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What next for Scottish infrastructure investment?

Mark Johnston

For those in the Scottish infrastructure sector, is the referendum decision good for business?

The votes are in, the Union remains intact. For those involved in the development and infrastructure sector in Scotland, the debate has now moved on – is the referendum”‘no” decision good for business?

It is still too early to conduct meaningful statistical analysis of post referendum construction sector activity. We are instead reliant on the coffee-shop barometer of professional gossip.  What was clear for some time, though, is that the Scottish development sector had stalled, relative to its close cousins in other parts of the UK. The uncertainty of the vote and its implications discouraged people from making investment commitments. Before 18 September, contracts were being exchanged, subject to the outcome of the referendum.

Now there is a flurry of activity. Architects, engineers, planners and agents are reporting instructions to proceed with previously mothballed projects.  This certainly suggests that a decision has been good for business. But it is only when wider stock is taken of public announcements recently made by the likes of BAE Systems that it becomes apparent that the decision may also be good for business.

For Glasgow, the outcome secures the delivery of a “City Deal” infrastructure investment package totalling more than £1.1bn. The funding comes from three main sources  – the Westminster and Holyrood governments, which will contribute around £500M each over a 20 year period, and the participating local authorities in the Clyde Valley area which will contribute a further £130M. Glasgow is the first Scottish city to receive City Deal infrastructure funding and the money is to be used to improve the transport network across the region, to unlock key development and regeneration sites, and to improve public transport.

But the funding is not a £1bn bonanza to be spent on vanity projects. It comes with an obligation to demonstrate the positive impact of funding against an agreed set of performance measures. To be released in 5 year instalments, it will depend on a series of ‘Gateway Reviews’ which must demonstrate that the most recent round can be positively measured against the performance indicators.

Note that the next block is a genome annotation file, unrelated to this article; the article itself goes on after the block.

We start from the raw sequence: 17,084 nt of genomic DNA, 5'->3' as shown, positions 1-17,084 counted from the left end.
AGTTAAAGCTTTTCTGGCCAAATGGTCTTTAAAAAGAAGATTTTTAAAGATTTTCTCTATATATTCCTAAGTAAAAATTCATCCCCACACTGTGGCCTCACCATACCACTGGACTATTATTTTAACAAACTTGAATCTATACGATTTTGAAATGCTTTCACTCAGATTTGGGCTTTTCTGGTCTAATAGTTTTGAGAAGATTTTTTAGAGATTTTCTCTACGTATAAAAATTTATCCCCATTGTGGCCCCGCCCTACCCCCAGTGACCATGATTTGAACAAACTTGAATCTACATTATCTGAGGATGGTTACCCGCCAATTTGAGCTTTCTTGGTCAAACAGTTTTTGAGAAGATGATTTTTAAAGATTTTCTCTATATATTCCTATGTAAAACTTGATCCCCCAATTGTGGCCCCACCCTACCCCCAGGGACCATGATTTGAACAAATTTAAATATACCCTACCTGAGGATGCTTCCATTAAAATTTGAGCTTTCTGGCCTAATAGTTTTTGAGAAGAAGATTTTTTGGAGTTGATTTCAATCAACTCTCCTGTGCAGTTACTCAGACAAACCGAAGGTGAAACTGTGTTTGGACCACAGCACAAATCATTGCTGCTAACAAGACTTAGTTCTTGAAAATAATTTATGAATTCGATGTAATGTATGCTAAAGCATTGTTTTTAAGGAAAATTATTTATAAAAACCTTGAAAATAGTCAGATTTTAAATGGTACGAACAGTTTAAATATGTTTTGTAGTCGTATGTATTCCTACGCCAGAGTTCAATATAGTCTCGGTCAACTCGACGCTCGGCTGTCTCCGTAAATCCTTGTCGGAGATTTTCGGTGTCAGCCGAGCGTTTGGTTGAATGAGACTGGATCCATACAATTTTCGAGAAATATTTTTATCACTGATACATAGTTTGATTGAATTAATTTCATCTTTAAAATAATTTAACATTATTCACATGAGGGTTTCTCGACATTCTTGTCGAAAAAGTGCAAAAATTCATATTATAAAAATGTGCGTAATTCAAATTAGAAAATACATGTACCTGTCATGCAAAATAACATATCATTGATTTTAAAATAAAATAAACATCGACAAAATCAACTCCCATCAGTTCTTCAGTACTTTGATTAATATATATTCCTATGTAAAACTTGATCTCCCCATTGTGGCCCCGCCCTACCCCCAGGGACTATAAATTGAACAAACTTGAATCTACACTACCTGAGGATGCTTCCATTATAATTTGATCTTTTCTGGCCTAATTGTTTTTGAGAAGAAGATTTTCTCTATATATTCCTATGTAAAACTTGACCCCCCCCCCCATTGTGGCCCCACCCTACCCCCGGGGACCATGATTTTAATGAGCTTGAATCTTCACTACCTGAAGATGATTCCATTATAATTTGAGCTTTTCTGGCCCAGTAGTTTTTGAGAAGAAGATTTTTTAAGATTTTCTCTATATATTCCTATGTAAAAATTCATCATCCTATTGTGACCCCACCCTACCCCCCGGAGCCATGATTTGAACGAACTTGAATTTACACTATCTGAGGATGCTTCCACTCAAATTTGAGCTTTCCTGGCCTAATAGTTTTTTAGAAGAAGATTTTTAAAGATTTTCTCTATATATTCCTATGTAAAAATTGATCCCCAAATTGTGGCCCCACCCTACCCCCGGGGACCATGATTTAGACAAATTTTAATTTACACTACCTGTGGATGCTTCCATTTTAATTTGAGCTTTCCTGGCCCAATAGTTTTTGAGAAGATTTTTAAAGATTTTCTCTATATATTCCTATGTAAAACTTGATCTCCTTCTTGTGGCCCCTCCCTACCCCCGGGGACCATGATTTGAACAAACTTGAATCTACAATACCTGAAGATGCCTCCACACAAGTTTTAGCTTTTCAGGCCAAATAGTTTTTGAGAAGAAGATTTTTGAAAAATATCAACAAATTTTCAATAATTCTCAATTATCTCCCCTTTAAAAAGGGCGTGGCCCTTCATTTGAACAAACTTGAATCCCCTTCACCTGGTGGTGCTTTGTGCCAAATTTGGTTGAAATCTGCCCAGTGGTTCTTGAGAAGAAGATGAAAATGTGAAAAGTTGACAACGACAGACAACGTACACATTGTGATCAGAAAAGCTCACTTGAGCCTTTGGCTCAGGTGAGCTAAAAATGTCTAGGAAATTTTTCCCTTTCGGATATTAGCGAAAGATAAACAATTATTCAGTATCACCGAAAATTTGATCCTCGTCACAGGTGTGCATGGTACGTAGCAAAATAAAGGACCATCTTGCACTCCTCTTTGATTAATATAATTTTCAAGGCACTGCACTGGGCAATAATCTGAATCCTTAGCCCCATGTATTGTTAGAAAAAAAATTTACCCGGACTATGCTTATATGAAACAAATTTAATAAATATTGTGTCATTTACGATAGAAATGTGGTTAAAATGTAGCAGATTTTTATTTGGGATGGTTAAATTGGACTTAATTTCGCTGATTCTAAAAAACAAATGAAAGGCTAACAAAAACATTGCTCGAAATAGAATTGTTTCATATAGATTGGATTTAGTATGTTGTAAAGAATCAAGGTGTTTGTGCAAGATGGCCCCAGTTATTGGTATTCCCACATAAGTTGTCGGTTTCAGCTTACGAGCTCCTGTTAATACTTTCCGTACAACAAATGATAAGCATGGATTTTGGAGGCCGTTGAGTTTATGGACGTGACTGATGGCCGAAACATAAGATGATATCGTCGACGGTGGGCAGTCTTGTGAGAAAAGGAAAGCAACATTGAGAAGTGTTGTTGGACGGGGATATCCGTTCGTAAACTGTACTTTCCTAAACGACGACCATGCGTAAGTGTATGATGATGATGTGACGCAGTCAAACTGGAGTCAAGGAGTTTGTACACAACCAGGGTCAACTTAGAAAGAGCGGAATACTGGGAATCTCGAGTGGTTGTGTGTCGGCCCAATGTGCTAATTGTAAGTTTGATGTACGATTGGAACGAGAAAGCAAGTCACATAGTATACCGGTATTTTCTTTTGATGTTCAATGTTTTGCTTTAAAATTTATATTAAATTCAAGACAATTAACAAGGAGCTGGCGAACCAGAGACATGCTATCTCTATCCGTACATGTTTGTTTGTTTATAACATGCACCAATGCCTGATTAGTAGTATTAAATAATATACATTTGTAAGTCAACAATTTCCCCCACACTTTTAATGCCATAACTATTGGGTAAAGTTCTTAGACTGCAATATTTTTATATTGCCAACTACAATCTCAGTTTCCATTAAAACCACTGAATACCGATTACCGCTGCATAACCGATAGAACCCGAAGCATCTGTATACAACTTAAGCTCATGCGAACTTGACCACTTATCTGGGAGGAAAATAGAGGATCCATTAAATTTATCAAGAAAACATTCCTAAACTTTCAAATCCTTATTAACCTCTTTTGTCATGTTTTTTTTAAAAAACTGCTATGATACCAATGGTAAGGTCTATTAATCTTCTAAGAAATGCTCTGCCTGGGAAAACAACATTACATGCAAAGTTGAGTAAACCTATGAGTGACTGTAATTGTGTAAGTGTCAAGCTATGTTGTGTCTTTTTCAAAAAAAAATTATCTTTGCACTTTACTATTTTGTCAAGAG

The City Deal Infrastructure Fund is a project-based initiative and is set to overcome a series of obstacles that, until the announcement of the City Deal, were considered to restrict the potential of the region. The most tangible of these is the much vaunted, and previously shelved, rail link to Glasgow Airport, but the funding will also remediate and unlock around 800ha of new employment sites on the Clyde waterfront and the West End. These strategically important sites will be brought back into active use for the first time since the dock closures of the 1970s. The land is earmarked to support growth in the life sciences, media and creative industries.

The second strand of the City Deal tackles unemployment and delivers job training schemes for the Clyde Valley region. The government and the local authority partners will be funding investment to the tune of around £24M in these initiatives. The catalytic effects of this investment will be felt well beyond the confines of the Clyde Valley.

Discussions with our clients investing in Scotland mirror the confidence generated from the city deal and the general return of positivity to the development sector. Clients can now make commitments secure in the knowledge of which regulatory and financial systems will be in place.

The uncertainty of the referendum may have suppressed demand, but it was clear that, whatever the outcome, growth would return. Had a “yes” vote prevailed, confidence would probably have swiftly returned to the public sector development market as the government sought to implement new initiatives and make good the promises of the independence campaign. As it is, the private sector looks likely to lead the charge, aided by public sector investment in infrastructure. The questions on devolution will need to be resolved in this context. It is incumbent on the Westminster parties to provide for continuing certainty by making good on the promise of increased devolution and fiscal autonomy.

For Scotland the outlook for growth is positive.

  • Mark Johnston is a senior associate in the Glasgow office of Peter Brett Associates

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